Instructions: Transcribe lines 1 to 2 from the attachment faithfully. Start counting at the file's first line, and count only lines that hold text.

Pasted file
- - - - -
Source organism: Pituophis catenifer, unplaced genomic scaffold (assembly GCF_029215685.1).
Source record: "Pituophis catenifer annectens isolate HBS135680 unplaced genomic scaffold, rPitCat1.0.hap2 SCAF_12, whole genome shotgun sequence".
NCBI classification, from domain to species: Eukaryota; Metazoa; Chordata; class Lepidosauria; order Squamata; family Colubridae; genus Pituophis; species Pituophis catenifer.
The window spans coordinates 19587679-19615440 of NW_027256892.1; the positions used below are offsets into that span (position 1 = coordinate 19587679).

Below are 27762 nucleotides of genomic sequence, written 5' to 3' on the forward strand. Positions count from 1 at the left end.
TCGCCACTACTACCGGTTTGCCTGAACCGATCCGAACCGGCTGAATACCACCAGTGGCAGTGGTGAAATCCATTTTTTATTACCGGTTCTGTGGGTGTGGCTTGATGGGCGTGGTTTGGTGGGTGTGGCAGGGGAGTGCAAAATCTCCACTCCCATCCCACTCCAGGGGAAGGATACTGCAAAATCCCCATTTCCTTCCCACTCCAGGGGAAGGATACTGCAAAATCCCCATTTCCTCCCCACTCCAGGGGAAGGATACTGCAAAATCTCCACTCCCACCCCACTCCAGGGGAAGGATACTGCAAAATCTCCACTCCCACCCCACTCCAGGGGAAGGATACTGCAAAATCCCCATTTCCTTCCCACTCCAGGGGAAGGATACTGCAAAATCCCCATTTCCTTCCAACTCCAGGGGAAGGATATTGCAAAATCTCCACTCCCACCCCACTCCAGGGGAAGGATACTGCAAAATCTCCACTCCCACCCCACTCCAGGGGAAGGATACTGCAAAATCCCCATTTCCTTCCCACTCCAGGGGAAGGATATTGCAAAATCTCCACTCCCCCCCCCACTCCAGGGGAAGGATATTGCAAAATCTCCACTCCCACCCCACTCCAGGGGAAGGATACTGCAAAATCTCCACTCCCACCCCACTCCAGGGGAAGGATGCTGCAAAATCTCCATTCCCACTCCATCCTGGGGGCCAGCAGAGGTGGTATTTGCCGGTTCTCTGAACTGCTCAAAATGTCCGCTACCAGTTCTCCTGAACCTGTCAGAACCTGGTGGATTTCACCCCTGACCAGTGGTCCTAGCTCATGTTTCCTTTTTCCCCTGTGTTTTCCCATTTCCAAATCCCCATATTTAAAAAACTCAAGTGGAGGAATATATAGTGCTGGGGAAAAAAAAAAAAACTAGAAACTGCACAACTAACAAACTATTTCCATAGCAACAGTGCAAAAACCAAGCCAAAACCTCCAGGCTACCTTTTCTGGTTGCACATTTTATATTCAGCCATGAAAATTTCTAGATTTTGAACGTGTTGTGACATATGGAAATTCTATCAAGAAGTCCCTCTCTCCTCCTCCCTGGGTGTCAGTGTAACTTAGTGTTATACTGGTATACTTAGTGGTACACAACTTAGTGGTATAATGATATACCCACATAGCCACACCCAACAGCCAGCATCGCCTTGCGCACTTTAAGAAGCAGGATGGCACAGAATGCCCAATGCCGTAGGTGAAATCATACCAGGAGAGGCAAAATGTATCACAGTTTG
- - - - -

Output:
Source organism: Pituophis catenifer, unplaced genomic scaffold (assembly GCF_029215685.1).
Source record: "Pituophis catenifer annectens isolate HBS135680 unplaced genomic scaffold, rPitCat1.0.hap2 SCAF_12, whole genome shotgun sequence".